In 1873, Jules Verne published Around the World in Eighty Days, a novel that immediately became an international success and still remains one of the most influential adventure novels of all time. The plot follows a London gentleman named Phileas Fogg and his French valet, Passepartout, as they attempt to circumnavigate the world in 80 days. Since the two men succeed in their fictional effort, the novel inspired many enthusiasts across the world to try and break Phileas Fogg’s record.
In 1888, a reporter at New York World magazine named Elizabeth Cochrane Seaman, known by her pseudonym Nellie Bly, suggested to her editor that she should try and break the fictional record set by Phileas Fogg.
Bly was not only an avid traveler but also a famous and acclaimed journalist: several years earlier, she infiltrated an insane asylum by pretending she was mentally disturbed and experienced the dirty and inhumane conditions of the institution. Her report, published as a book called Ten Days in a Mad-House, brought her lifelong acclaim and motivated the American authorities to increase the budget of the Department of Public Charities and Corrections.
Bly’s editor was fascinated by the idea of her attempting to break the record, so a year later, on Nov. 14, 1889, she boarded the Augusta Victoria, a steamer of the Hamburg America Line, and began her journey. Her voyage was widely publicized and received a lot of attention from the public: A huge crowd gathered and cheered as her ship departed from New York.
At the same time, Cosmopolitan magazine arranged for their own reporter, Elizabeth Bisland, to undertake the same journey. She also set out from New York but went in the opposite direction. So, Bly’s idea of turning “Around the World in 80 Days” into reality turned into a race between two American women.
For most of her journey, Nellie Bly traveled alone. She was extremely well-organized and carried only the essentials that she deemed absolutely necessary: her favorite dress, a well-insulated overcoat, several changes of underwear, and a handbag containing her toiletry paraphernalia. The magazine supplied her with 200 British pounds in banknotes and gold; she carried all of the money in a small cotton bag tied around her neck.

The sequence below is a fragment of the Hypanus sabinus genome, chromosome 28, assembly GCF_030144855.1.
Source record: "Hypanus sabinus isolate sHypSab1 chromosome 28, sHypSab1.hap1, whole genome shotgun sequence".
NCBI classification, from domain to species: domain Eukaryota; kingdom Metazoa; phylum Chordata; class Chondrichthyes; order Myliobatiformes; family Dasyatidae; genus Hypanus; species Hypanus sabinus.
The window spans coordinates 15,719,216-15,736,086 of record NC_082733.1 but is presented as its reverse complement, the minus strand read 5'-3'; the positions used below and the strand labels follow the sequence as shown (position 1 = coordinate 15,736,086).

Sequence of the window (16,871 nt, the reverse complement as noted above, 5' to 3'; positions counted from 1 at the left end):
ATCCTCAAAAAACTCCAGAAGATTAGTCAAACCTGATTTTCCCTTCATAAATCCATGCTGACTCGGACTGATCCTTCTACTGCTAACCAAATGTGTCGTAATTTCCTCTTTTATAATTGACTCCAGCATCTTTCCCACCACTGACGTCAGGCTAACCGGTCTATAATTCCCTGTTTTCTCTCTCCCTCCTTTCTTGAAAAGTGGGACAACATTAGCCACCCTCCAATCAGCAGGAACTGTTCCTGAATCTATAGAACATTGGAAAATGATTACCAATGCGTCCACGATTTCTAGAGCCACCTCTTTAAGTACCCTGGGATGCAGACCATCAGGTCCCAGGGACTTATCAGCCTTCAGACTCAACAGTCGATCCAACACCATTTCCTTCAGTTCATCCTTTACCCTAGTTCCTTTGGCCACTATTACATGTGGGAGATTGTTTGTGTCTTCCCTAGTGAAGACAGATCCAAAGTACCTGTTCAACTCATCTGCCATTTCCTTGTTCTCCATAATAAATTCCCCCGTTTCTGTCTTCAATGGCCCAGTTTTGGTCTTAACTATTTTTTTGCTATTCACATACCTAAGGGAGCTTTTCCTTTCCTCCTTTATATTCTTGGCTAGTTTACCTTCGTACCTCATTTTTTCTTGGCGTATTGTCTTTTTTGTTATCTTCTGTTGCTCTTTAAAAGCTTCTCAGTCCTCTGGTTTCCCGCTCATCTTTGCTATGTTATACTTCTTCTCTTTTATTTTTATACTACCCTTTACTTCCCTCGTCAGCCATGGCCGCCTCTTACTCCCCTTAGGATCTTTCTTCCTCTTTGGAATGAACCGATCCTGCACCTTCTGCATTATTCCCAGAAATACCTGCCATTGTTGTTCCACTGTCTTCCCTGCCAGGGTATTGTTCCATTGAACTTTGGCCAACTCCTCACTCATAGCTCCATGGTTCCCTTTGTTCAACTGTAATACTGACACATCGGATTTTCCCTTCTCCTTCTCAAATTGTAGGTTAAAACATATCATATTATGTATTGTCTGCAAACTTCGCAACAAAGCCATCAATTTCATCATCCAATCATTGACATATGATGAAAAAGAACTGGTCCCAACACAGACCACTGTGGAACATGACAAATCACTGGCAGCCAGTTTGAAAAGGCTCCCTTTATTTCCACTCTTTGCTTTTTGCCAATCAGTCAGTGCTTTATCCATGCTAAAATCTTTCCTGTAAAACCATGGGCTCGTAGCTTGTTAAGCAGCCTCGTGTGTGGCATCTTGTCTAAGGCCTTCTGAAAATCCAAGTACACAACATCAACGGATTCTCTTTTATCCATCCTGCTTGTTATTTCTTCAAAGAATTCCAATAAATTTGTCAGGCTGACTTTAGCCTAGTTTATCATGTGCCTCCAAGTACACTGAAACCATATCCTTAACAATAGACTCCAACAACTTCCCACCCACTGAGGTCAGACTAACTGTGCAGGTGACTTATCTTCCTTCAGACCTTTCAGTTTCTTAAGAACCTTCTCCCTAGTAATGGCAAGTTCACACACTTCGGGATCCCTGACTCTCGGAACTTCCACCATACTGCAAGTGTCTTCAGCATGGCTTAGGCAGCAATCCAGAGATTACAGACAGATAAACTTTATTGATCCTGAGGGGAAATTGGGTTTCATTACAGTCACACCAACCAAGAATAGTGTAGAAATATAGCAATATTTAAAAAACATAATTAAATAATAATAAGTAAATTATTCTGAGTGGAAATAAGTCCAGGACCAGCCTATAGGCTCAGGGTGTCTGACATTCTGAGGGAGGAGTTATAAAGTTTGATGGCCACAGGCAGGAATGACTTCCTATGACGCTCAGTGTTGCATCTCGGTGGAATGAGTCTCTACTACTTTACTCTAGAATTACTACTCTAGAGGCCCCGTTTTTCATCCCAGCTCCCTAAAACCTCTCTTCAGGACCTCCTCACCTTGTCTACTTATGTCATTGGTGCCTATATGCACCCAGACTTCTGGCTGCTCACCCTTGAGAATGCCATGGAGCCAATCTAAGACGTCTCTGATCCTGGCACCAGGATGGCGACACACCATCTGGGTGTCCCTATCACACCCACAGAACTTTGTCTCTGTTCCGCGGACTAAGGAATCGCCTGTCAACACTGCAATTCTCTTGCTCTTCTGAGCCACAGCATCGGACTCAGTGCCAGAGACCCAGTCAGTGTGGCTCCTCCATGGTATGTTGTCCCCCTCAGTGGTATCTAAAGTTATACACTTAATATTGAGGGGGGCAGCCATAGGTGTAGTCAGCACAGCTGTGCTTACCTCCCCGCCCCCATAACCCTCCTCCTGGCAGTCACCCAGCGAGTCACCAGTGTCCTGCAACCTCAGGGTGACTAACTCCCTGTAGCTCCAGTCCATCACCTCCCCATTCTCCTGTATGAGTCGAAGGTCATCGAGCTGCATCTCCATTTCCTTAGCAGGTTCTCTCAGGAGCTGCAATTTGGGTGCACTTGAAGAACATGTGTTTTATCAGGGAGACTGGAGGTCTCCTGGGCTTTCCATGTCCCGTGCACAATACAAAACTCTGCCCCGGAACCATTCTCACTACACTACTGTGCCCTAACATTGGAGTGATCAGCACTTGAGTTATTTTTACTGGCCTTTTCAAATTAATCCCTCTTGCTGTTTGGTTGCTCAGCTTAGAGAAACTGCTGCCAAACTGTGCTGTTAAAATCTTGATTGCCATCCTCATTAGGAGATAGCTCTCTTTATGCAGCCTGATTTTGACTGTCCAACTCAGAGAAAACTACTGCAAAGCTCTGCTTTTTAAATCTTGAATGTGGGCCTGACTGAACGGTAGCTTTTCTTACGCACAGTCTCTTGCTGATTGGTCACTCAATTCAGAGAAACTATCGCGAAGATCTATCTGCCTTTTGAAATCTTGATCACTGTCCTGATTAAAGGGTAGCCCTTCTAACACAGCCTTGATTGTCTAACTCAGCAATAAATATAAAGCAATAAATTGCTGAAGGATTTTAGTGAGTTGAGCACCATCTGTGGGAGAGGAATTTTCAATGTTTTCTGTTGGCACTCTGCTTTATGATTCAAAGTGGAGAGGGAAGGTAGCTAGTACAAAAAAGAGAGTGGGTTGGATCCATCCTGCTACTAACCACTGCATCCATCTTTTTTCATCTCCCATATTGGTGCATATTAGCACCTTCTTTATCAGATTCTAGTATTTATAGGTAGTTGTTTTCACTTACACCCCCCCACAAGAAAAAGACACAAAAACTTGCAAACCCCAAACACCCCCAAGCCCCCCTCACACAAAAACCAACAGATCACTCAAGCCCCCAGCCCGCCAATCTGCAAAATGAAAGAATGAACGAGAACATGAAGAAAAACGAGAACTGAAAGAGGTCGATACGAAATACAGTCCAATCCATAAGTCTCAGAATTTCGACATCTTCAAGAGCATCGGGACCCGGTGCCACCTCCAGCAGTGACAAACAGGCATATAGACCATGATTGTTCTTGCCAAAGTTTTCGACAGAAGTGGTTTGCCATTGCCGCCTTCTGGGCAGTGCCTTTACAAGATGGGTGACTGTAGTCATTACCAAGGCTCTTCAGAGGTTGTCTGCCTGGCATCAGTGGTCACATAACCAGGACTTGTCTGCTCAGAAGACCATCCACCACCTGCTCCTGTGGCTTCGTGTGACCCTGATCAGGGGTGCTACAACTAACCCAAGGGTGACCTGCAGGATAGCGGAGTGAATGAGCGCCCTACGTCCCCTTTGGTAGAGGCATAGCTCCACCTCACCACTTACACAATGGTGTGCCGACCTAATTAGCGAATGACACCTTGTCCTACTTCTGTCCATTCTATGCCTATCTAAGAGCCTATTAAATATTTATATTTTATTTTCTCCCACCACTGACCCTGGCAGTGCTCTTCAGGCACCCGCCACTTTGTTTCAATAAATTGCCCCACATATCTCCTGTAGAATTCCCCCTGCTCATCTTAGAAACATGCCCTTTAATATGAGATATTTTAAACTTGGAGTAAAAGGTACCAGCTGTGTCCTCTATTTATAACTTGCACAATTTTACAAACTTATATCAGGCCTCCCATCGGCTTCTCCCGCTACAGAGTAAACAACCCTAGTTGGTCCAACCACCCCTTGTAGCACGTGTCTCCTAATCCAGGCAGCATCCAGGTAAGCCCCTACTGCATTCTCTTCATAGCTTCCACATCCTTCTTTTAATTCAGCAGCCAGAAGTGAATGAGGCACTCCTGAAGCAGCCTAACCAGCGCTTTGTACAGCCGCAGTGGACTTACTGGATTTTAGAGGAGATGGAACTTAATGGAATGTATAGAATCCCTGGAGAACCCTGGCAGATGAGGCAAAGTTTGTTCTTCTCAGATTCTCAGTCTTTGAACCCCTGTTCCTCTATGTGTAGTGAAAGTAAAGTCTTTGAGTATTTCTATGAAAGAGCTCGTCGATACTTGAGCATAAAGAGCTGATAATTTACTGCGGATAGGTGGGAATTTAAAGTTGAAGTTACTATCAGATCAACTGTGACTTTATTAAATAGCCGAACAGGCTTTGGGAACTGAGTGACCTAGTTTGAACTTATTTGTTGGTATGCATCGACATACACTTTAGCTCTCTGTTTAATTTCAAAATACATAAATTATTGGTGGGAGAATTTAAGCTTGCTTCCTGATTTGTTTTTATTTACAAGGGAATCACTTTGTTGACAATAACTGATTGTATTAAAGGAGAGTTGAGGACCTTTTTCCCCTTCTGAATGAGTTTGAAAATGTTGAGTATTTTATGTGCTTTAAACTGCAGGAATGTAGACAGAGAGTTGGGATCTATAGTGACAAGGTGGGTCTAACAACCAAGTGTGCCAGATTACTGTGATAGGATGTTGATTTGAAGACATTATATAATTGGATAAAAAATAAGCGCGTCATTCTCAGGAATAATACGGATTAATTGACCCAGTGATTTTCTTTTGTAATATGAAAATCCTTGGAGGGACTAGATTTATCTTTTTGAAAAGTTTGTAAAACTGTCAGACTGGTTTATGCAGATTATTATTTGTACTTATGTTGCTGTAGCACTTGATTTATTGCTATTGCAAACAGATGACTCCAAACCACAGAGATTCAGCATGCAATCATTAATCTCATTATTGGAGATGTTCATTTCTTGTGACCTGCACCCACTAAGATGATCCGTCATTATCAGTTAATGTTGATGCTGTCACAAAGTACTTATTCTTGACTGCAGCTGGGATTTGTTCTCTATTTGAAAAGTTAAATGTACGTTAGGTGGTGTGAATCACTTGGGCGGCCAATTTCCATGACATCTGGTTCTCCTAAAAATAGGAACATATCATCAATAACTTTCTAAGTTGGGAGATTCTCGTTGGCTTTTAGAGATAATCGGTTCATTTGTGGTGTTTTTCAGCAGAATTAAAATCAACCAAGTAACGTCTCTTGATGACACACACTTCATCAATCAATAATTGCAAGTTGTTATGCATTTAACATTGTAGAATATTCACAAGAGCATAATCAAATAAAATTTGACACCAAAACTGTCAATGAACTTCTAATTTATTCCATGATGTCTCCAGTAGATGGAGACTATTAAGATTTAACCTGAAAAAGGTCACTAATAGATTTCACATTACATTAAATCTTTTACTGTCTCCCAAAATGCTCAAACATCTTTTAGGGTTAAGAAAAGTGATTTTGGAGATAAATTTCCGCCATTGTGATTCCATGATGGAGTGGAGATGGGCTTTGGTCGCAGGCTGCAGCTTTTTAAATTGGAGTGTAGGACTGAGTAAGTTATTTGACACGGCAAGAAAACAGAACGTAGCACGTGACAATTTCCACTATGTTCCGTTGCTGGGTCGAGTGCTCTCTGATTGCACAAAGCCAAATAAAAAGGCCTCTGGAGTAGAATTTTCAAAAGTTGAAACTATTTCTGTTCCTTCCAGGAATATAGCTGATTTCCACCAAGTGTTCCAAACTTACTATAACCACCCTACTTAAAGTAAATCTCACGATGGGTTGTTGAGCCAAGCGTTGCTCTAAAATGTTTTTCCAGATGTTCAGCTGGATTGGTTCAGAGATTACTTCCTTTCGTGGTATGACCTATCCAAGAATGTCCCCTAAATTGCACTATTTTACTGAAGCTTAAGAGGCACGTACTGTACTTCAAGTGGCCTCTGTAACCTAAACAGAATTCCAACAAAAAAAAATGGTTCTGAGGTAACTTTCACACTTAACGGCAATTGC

Bly visited most of the places that Fogg visited during his journey, including the Suez Canal, Colombo in Sri Lanka, China, Hong Kong, and Japan. When she was passing through France, she actually met Jules Verne and he was amazed by her pioneering spirit. She even managed to visit a leper colony in China and buy a pet monkey in Singapore.
Bly reported her progress through telegraphs, which she sent from many places across the world. When she arrived in San Francisco on Jan. 21, 1890, she was two days behind schedule. The delay was caused by harsh weather conditions which slowed down RMS Oceanic, the ship that carried her over the Pacific Ocean.
Upon her arrival, the editorial staff of New York World were worried that she might not be able to finish her journey in time, or, even worse, that she might lose to Elisabeth Bisland, who was approaching the United States from the other side. In order to secure the outcome of her journey, the then-owner chartered a private train that brought her to New Orleans. Bly arrived in New York on Jan. 25, 1890, just over 72 days after her departure and four days before Elizabeth Bisland.
Bly’s journey was a world record. It was broken only several months after she returned to New York, though, by George Francis Train, who managed to circumnavigate the globe in 67 days.
This was Train’s second trip around the world: his first trip, in 1870, partially inspired Verne to write Around the World in 80 Days. During his second trip, he broke his own record.